To use aluminium for façades, ( or window frames, or partition walls, even drinking cans) makes no sense, is wasting resources, and accelerates climate change, compared to alternative solutions.

As mentioned above, not only it has created a lot of impact to produce, the “ impact” has only been a calculation. The energy or CO2 emitted has never been compensated, just like many of the environmental assessments like LEED, Breeam, or even LCA are only paper, bookkeeping, but without any consequence. ( except providing some rating stars that help sell projects…)

For wood or other biobased projects at least responsibility is taken to restore or regrow stocks, like forest management or FSC approaches. But never for metals: they are just depleted free of any restriction. Which can be seen as inequality is the treatment of materials, especially between biobased and non biobased. (Its a from of resource racism, as I have called this before) . Discussion about this is avoided of course. And aluminium saves or conserves nothing.

Then what about recycling, the aluminium (and metal) industry likes to focus on? Claiming it costs little (impact) to recycle, and a “high” percentage is already recycled. I wrote about the wrong use of recycling claims before [2] . Most important is that never is mentioned what the loop time has been: Aluminium cans for example are recycled at a rate of 50% in England, however the looptime is 6 weeks, which implies that after 1 year over 95% of aluminium is lost in nature, and new aluminium has to be produced.

There is nothing wrong with recycling of course but in comparing materials its a non argument: anything can be recycled, its not a distinctive property. Besides, a wooden beam most likely is more often re-used in its original form, as times that aluminium is melted for recycling.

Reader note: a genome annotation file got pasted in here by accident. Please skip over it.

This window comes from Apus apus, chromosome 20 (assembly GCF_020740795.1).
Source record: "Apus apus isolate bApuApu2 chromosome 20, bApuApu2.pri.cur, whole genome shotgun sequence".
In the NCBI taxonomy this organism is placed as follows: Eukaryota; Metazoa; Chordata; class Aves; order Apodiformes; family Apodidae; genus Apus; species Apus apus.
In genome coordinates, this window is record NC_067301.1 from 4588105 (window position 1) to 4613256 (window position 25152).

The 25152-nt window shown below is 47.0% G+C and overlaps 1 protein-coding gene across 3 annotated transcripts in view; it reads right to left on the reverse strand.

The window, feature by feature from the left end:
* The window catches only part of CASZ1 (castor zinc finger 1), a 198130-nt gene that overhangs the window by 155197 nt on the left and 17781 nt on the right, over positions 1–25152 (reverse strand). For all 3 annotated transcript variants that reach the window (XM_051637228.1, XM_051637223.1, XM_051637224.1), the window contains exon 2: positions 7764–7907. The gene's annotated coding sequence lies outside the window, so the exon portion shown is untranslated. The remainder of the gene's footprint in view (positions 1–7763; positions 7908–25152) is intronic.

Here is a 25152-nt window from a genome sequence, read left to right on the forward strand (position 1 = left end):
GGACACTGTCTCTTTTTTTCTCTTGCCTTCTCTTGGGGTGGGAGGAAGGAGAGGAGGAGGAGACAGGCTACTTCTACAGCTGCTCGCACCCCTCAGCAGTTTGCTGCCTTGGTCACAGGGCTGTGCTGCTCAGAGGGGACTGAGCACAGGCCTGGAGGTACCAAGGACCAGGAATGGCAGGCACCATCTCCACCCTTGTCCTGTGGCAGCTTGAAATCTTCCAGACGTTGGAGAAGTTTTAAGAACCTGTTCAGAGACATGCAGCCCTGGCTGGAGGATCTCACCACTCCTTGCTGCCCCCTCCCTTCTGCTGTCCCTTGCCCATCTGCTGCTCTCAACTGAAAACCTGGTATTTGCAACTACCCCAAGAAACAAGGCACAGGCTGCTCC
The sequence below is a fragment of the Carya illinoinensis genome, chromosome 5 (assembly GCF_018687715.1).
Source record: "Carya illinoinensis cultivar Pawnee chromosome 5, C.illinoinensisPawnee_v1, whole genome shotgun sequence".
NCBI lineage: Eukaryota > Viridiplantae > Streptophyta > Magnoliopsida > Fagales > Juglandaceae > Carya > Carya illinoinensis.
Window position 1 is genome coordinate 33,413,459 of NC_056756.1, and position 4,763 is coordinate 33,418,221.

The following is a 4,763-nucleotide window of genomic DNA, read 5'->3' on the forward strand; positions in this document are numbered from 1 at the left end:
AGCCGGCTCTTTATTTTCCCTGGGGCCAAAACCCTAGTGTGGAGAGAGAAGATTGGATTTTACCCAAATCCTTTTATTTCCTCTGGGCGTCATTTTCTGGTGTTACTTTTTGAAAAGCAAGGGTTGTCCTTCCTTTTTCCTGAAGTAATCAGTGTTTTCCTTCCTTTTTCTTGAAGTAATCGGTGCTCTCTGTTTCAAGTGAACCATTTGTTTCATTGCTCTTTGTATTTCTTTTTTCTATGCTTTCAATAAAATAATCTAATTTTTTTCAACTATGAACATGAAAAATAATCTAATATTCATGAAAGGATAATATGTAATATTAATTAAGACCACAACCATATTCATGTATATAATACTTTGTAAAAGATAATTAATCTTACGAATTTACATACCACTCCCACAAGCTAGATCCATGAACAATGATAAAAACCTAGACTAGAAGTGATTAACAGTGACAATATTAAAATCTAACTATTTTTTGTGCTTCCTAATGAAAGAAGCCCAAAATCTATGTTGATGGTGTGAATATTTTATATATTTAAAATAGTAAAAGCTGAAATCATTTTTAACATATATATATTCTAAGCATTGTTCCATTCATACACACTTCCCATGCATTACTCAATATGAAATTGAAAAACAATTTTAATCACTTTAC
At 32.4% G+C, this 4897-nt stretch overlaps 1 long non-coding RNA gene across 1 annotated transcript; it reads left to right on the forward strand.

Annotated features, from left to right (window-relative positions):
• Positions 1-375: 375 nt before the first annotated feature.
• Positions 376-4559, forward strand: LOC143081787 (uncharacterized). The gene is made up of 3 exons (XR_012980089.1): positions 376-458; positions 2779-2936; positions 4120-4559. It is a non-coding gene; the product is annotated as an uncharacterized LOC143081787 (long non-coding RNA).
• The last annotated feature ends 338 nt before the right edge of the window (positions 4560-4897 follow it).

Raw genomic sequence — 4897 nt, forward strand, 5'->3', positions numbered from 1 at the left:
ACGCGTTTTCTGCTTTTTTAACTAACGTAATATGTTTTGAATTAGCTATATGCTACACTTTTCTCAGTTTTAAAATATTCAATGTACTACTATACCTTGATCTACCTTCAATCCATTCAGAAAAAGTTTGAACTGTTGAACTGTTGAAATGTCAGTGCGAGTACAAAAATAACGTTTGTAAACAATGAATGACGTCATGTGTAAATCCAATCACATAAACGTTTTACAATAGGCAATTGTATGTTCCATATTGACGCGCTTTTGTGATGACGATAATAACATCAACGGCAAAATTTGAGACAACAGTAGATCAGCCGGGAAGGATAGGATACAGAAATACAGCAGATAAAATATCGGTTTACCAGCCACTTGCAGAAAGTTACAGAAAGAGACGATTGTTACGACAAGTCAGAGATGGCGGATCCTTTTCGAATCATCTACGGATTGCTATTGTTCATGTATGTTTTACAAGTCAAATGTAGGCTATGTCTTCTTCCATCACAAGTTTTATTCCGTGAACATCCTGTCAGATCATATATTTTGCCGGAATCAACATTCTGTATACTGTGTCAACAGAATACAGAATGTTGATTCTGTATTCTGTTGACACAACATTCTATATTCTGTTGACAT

Interesting is that the CEN tc 350 committee has advised not to include recycling in the functional system borders. ( known as module D)[3] Which is of course highly contested by the metal sectors. As in the Dutch normalization committee for ‘Sustainability of construction works’ : The metal industry admits even that they are in this committee to secure inclusion of module D. By the way, in this committee all members are from industries, not a single researcher or scientist is present. This is probably because every member has to bare its own costs for the work by the committee. Which is what you get when having a policy that the market should organize things by themselves.

Anyway: I have nothing against aluminium. Its a beautiful material. You only should not apply it when not specifically needed. In other words, Building sector, take your responsibility, and avoid aluminium as much as possible.


( this article has originally been published as a column in a Dutch building magazine: http://www.cobouw.nl/artikel/1647611-stop-met-aluminium )

1 International aluminium Institute: http://recycling.world-aluminium.org/review/sustainability.html

2 http://www.ronaldrovers.com/?p=31

3 European standards briefing paper by BRE: http://www.bre.co.uk/filelibrary/Briefing%20papers/98661-European-Standards-Briefing-Paper.pdf

Author: ronald rovers